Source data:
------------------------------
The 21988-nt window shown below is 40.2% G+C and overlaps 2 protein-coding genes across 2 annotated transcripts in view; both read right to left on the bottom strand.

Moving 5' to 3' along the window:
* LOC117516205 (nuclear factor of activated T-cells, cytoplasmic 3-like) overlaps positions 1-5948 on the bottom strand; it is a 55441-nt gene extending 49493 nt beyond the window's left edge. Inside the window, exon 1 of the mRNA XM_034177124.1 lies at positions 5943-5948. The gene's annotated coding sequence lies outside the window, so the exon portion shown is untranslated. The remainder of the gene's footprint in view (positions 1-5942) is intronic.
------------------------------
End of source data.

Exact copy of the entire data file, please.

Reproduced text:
The 21988-nt window shown below is 40.2% G+C and overlaps 2 protein-coding genes across 2 annotated transcripts in view; both read right to left on the bottom strand.

Moving 5' to 3' along the window:
* LOC117516205 (nuclear factor of activated T-cells, cytoplasmic 3-like) overlaps positions 1-5948 on the bottom strand; it is a 55441-nt gene extending 49493 nt beyond the window's left edge. Inside the window, exon 1 of the mRNA XM_034177124.1 lies at positions 5943-5948. The gene's annotated coding sequence lies outside the window, so the exon portion shown is untranslated. The remainder of the gene's footprint in view (positions 1-5942) is intronic.